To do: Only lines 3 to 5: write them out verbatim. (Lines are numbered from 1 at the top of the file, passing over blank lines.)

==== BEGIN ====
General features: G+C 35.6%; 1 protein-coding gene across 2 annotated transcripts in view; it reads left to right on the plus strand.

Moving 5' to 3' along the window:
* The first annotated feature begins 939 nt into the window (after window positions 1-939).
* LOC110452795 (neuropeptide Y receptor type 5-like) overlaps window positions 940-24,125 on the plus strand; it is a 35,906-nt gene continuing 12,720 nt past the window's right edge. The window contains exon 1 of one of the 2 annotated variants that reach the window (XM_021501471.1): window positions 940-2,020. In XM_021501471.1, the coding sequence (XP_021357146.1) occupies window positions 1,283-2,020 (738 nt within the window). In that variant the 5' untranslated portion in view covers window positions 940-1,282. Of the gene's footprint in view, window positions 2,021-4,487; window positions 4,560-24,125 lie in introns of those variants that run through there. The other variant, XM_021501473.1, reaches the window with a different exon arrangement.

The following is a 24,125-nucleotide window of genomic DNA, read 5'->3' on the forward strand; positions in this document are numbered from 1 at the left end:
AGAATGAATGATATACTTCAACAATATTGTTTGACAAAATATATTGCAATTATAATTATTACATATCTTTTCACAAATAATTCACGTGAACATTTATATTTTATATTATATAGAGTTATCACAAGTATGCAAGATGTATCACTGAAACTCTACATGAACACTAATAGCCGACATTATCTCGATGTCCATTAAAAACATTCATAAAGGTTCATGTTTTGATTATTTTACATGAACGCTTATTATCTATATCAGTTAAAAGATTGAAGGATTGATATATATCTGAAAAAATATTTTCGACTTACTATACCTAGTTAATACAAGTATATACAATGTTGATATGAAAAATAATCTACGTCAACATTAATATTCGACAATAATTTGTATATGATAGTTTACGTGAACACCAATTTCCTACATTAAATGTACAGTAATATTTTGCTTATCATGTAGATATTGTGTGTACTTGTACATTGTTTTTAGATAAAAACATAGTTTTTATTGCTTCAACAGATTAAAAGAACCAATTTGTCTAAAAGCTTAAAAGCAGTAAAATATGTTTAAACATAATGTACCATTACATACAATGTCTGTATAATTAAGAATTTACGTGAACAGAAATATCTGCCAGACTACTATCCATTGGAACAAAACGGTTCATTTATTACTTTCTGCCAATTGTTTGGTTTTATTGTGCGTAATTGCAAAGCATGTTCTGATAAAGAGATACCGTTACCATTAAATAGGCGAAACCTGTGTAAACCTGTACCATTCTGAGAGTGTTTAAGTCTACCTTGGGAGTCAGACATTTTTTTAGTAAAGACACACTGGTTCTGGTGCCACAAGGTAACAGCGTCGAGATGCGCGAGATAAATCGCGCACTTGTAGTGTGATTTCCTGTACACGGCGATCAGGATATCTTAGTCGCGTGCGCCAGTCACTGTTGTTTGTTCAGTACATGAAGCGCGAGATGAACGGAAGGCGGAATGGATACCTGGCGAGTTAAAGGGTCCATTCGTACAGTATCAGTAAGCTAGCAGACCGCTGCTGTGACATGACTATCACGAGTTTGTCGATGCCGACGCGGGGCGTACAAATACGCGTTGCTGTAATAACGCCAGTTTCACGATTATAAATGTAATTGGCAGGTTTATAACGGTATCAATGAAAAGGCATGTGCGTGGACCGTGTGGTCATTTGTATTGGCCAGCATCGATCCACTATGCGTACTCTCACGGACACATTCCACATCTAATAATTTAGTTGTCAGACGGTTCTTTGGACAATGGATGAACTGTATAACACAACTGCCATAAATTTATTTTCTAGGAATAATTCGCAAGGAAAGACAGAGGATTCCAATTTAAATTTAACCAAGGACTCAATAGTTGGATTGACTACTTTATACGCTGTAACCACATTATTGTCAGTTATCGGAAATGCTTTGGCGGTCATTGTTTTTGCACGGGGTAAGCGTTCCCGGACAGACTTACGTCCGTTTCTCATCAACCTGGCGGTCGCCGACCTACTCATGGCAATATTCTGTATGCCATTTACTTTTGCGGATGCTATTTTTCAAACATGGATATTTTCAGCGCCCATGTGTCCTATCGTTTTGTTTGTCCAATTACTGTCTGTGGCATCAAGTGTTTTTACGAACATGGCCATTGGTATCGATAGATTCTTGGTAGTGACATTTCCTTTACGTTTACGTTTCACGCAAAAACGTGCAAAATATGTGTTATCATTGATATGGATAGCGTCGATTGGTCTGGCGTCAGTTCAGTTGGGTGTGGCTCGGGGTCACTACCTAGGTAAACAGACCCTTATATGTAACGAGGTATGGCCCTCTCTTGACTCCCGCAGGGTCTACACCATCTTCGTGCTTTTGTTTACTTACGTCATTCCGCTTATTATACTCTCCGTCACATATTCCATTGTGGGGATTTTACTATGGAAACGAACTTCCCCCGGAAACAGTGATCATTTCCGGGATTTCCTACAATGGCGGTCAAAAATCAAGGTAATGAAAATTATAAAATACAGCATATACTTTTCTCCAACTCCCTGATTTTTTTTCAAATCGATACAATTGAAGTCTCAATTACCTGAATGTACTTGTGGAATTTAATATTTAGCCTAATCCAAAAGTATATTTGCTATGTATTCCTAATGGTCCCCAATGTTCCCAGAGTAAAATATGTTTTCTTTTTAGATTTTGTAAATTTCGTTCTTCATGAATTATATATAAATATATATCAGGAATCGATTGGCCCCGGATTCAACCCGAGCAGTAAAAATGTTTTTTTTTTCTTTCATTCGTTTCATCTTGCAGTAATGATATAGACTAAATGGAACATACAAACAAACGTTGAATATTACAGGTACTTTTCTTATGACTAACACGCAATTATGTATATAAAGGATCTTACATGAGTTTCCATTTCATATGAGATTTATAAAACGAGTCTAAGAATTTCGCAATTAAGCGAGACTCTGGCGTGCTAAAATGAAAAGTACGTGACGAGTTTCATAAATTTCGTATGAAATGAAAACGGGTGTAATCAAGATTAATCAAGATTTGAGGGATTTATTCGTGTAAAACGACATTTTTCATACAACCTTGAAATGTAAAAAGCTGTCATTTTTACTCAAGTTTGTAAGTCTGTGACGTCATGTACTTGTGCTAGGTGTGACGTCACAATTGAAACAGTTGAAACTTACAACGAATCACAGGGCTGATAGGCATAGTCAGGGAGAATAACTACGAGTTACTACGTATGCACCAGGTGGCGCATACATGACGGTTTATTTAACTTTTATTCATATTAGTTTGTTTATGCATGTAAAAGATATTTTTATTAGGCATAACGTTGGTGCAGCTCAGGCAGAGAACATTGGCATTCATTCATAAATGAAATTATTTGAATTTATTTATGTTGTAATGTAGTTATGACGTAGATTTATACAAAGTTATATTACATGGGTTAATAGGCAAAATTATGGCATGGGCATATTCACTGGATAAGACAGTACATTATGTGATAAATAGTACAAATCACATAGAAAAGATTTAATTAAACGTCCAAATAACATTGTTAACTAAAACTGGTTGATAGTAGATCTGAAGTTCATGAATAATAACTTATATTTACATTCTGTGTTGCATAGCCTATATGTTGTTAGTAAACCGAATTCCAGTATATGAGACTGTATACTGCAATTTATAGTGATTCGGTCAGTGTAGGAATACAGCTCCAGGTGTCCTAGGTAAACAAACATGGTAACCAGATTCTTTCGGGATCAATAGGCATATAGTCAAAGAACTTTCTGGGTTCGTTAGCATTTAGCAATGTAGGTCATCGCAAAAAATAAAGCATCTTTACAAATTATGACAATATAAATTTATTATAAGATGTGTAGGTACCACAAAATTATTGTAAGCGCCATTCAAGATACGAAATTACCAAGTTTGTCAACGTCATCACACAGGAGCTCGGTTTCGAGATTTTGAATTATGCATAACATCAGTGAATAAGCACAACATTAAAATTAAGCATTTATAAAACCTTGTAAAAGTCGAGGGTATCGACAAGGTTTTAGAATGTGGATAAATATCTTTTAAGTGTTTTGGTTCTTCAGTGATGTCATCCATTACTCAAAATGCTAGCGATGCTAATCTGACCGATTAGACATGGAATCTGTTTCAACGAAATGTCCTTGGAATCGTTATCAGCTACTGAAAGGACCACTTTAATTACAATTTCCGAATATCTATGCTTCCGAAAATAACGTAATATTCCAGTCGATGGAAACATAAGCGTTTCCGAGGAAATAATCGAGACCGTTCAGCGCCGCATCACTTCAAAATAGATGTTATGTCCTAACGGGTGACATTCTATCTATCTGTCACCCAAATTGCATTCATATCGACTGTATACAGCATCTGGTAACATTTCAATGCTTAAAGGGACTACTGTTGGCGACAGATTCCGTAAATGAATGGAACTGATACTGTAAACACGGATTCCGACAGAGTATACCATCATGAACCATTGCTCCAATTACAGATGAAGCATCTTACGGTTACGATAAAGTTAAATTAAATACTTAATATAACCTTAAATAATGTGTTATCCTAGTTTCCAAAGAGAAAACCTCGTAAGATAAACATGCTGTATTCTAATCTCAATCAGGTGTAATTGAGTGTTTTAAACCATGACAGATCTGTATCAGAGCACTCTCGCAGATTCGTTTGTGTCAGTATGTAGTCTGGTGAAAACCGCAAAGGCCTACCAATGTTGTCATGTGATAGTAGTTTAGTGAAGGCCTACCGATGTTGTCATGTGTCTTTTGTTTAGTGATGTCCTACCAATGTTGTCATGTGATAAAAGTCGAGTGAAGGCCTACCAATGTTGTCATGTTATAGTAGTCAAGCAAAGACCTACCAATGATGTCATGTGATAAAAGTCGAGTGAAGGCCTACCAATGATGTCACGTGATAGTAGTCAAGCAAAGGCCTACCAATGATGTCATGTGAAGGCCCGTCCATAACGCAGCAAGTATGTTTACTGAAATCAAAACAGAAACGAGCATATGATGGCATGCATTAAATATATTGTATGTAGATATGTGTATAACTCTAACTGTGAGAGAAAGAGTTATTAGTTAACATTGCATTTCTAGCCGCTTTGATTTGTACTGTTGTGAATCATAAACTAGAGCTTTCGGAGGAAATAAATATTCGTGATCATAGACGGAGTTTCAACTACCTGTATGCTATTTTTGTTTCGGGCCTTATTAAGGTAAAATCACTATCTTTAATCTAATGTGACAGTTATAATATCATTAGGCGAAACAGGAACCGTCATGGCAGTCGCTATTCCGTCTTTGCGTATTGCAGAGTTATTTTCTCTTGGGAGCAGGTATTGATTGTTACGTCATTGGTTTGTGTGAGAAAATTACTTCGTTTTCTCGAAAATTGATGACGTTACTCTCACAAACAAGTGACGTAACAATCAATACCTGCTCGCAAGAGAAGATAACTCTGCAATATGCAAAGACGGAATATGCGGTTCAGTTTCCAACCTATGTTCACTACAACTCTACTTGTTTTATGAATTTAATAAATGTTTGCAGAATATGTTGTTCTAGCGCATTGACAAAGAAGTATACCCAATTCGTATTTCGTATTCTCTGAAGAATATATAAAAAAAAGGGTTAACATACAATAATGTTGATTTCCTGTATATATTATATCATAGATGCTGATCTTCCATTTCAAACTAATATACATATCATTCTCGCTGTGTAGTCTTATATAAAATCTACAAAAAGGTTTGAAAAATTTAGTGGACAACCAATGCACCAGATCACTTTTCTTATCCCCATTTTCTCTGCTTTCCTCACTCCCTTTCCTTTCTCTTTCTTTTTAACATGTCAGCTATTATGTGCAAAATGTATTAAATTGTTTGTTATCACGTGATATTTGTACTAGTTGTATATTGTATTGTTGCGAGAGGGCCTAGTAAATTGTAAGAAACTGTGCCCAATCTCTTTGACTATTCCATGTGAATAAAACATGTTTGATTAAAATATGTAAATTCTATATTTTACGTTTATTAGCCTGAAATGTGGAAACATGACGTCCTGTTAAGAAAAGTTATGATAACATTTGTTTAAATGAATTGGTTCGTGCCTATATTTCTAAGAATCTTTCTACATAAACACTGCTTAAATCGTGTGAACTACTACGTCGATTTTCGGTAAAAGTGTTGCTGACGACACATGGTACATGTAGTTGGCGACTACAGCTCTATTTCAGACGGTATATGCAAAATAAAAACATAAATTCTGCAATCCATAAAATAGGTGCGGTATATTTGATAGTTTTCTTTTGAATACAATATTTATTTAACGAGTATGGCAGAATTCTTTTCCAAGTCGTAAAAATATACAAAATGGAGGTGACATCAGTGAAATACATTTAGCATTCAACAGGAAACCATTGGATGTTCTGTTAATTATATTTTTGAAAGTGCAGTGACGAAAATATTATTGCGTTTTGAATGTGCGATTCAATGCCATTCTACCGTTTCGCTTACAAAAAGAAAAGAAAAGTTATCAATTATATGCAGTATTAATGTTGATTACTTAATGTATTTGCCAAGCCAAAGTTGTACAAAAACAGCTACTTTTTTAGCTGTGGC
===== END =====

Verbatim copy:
* The first annotated feature begins 939 nt into the window (after window positions 1-939).
* LOC110452795 (neuropeptide Y receptor type 5-like) overlaps window positions 940-24,125 on the plus strand; it is a 35,906-nt gene continuing 12,720 nt past the window's right edge. The window contains exon 1 of one of the 2 annotated variants that reach the window (XM_021501471.1): window positions 940-2,020. In XM_021501471.1, the coding sequence (XP_021357146.1) occupies window positions 1,283-2,020 (738 nt within the window). In that variant the 5' untranslated portion in view covers window positions 940-1,282. Of the gene's footprint in view, window positions 2,021-4,487; window positions 4,560-24,125 lie in introns of those variants that run through there. The other variant, XM_021501473.1, reaches the window with a different exon arrangement.

The following is a 24,125-nucleotide window of genomic DNA, read 5'->3' on the forward strand; positions in this document are numbered from 1 at the left end: